The field of Legal translation and interpreting has strongly expanded over recent years. As it has developed into an independent branch of Translation Studies, this book advocates for a substantiated discussion of methods and methodology, as well as knowledge about the variety of approaches actually applied in the field. It is argued that, complex and multifaceted as it is, legal translation calls for research that might cross boundaries across research approaches and disciplines in order to shed light on the many facets of this social practice. The volume addresses the challenge of methodological consolidation, triangulation and refinement. The work presents examples of the variety of theoretical approaches which have been developed in the discipline and of the methodological sophistication which is currently being called for. In this regard, by combining different perspectives, they expand our understanding of the roles played by legal translators and interpreters, who emerge as linguistic and intercultural mediators dealing with a rich variety of legal texts; as knowledge communicators and as builders of specialised knowledge; as social agents performing a socially-situated activity; as decision-makers and agents subject to and redefining power relations, and as political actors shaping legal cultures and negotiating cultural identities, as well as their own professional identity.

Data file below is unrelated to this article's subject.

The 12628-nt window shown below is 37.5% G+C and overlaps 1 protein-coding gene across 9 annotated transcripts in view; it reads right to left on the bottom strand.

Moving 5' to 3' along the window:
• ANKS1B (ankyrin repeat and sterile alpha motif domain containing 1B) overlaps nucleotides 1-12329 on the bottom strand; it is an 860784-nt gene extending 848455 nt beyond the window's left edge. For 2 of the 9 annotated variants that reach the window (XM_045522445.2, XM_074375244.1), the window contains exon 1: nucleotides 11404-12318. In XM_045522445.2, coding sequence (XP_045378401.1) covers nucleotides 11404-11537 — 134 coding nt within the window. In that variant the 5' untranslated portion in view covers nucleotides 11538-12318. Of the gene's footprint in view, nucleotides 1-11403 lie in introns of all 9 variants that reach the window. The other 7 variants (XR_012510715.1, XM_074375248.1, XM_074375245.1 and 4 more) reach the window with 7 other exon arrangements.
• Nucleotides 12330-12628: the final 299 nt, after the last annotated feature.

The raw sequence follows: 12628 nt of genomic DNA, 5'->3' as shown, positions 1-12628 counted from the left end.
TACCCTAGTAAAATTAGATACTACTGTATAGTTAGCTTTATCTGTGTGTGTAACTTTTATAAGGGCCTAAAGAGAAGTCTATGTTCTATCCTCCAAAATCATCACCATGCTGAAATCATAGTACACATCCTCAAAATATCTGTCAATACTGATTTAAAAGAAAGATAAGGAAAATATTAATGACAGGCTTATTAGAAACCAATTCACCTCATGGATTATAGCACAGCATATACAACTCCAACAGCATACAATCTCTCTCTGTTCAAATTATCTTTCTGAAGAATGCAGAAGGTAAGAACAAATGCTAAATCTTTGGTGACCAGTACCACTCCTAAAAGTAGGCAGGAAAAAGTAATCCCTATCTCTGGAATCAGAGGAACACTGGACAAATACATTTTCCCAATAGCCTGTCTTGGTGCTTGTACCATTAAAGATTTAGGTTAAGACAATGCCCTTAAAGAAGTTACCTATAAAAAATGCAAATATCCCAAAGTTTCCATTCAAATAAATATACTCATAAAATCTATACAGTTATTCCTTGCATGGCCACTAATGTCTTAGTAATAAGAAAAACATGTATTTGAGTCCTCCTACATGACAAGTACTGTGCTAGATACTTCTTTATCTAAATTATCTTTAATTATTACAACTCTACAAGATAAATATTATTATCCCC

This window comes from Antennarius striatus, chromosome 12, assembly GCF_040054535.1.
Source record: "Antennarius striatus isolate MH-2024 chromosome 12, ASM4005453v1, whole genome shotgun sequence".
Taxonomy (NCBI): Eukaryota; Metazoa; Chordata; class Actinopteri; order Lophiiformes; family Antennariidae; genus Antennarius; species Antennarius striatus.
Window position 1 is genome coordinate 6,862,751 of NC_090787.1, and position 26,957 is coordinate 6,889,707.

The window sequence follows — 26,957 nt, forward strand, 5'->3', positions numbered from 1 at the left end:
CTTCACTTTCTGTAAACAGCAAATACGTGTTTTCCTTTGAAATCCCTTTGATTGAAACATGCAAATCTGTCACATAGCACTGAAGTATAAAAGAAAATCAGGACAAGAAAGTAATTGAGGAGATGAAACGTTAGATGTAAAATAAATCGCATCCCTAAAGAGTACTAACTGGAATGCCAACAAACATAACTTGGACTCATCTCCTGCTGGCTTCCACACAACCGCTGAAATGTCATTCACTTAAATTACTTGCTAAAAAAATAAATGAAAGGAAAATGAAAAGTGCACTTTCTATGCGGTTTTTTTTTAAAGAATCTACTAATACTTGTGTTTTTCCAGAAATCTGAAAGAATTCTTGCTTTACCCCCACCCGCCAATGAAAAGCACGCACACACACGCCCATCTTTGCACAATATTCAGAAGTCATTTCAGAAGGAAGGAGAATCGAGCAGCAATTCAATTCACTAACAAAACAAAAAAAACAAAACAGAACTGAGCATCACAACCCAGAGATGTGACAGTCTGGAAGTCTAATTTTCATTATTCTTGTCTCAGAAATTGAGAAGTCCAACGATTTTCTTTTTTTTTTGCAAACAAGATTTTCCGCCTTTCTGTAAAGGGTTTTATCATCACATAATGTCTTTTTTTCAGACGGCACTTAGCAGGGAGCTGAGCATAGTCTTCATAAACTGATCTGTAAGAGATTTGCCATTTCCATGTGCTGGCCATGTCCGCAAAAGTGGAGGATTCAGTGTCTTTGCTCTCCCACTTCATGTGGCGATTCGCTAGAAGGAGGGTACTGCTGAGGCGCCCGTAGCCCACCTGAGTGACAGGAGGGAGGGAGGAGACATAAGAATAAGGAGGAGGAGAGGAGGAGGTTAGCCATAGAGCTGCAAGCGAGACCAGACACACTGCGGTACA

Chapter 2 of this book is freely available as a downloadable Open Access PDF under a Creative Commons Attribution-Non Commercial-No Derivatives 4.0 license.
Table of Contents
Introduction to Research Methods in Legal Translation and Interpreting: Crossing Methodological Boundaries 1. Corpus methods in Legal Translation Studies 2. Implications of text categorisation for corpus-based legal translation research: the case of international institutional settings 3. Inverse legal translation: a corpus-driven study of multi-word units related to the structure of translated statutory provisions 4. Language of treaties – language of power relations? 5. Explicitation in Legal Translation: A Feature of Expertise? A Study of Spanish-Danish Translation of Judgments 6. Critical Discourse Analysis and the investigation of the interpreter's own positioning in a court hearing. A case study from an Austrian criminal court 7. How to apply comparative law to legal translation. A new 3-step juritraductological translating approach to legal texts 8. A matter of justice: integrating comparative law methods into the decision-making process in legal translation 9. A mixed-methods approach in Corpus-Based Interpreting Studies: quality of interpreting in criminal proceedings in Spain 10. An online survey as a means to research the ‘outstitutional’ legal translation market 11. Interviewing legal interpreters and translators: framing status perceptions and interactional and structural power
Biel, Łucja | Engberg, Jan | Martín Ruano, Rosario | Sosoni, Vilelmini